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L.A. County elementary schools are cleared to fully open

People in car caravan hold signs and honk horns at rally to open schools.
People rally at the L.A. County Hall of Administration Monday in downtown to support in-person classes for students.
(Jason Armond / Los Angeles Times)

Los Angeles County elementary school campuses are cleared to fully reopen for the first time in nearly a year because of dropping coronavirus rates, health officials confirmed Monday night.

County Supervisor Janice Hahn tweeted out the news before the official confirmation, with a celebratory tweet in the late afternoon: “L.A. County has officially reached the State’s threshold for reopening elementary schools. Starting tomorrow, schools can reopen” if they have submitted and posted the necessary paperwork with county and state officials.

“This is what we have been working towards,” Hahn added.

The milestone will not result in an immediate reopening of campuses in Los Angeles Unified, the nation’s second-largest school system. District officials and the teachers union are in negotiations over what a return to campus would look like — and it isn’t clear that either side is ready for an immediate resumption of in-person instruction.

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Hahn’s announcement was based on communications between her office and county Public Health Director Barbara Ferrer. Hahn also has been monitoring improving health statistics closely.

The county had to maintain the coronavirus metrics for five consecutive days, which happened as of Monday. The key threshold is a seven-day average of daily coronavirus infections below 25 cases per 100,000 residents. On Monday, the official daily rate — which is adjusted based on the number of tests — was at 20 cases per 100,000, according to Liz Odendahl, Hahn’s director of communications.

Both the state and local health departments confirmed what the county department called “encouraging news.”

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“We are informing Los Angeles County schools tonight via an emailed letter that we expect to announce we have reached this threshold effective Tuesday, February 16,” the county health department said in a statement. Elementary schools that have already submitted or posted necessary forms can open this week.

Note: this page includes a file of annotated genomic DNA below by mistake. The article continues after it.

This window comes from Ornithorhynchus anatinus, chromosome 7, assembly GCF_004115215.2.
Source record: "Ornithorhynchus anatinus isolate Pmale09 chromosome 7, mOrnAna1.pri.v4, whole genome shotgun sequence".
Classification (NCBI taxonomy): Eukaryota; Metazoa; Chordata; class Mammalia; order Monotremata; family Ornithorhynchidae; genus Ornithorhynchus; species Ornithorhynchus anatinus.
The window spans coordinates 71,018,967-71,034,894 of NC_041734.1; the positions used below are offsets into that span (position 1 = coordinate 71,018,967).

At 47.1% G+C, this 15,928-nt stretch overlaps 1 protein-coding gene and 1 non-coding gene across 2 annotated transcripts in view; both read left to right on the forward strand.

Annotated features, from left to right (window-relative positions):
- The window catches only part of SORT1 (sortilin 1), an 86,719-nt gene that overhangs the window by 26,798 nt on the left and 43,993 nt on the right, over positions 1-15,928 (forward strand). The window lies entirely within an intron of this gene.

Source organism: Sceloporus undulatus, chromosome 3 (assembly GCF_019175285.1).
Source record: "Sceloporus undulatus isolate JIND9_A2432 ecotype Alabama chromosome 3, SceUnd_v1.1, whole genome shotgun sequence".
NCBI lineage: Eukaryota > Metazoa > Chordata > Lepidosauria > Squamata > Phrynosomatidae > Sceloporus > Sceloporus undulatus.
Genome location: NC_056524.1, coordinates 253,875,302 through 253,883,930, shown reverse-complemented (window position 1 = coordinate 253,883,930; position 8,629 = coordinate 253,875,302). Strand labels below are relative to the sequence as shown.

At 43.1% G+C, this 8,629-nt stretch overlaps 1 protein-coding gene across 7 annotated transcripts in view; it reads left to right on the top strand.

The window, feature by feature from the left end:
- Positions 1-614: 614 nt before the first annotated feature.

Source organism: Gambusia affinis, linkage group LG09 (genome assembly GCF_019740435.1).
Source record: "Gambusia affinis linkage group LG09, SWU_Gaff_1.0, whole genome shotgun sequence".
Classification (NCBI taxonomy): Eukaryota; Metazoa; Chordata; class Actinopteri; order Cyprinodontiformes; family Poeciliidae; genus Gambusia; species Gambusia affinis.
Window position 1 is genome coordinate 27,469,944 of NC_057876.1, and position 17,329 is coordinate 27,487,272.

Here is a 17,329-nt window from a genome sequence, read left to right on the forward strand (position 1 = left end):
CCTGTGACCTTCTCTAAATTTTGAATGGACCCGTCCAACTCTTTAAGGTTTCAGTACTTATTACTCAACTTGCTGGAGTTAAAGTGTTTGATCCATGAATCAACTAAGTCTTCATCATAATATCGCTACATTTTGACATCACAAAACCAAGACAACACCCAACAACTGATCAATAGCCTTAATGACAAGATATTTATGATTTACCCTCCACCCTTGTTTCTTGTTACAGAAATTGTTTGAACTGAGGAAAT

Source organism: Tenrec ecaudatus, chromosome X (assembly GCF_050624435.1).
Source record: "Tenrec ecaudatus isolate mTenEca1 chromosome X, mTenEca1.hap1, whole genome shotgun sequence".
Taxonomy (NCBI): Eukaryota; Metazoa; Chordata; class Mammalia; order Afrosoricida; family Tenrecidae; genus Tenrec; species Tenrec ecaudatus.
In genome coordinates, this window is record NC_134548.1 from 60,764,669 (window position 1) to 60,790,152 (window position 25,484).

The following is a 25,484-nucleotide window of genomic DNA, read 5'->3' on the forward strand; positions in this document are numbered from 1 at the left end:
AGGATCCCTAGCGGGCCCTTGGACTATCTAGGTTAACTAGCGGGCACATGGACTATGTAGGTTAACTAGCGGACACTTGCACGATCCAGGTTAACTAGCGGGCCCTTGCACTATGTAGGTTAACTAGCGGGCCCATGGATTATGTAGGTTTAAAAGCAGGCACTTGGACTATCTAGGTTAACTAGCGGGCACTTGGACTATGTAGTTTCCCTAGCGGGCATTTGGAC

The stunning turn of events capped a day of developments related to campus reopenings.

First, efforts to prioritize L.A. County school staff for COVID-19 immunization took a step forward with the announcement from the L.A. Unified School District that the first vaccination site based at a Los Angeles school will open this week.

Then, school leaders and their supporters — mostly from private schools — organized a demonstration urging the immediate reopening of campuses.

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The location for the L.A. Unified vaccinations will be the Roybal Learning Center, just west of downtown Los Angeles, with a scheduled opening Wednesday. Those eligible for immunization will be school district staff age 65 and older and district employees currently working at coronavirus testing and vaccination sites, “consistent with current public health rules,” said L.A. schools Supt. Austin Beutner in his weekly broadcast remarks.

Although school nurses of any age, and people 65 and older — whether or not they are school employees — have been eligible to receive vaccines elsewhere, the effort at Roybal is the first within L.A. Unified to target school employees. Overall, vaccine doses remain in short supply and it’s been difficult for many of those eligible to book appointments.

As of Monday, district officials were not certain how many vaccinations would be available this week at Roybal. Participation is by invitation only — and will do little to speed the reopening of campuses that enroll about 465,000 students in kindergarten through 12th grade.

In-person instruction has been unavailable to the vast majority of about 1.5 million students in public and private schools countywide since March 2020.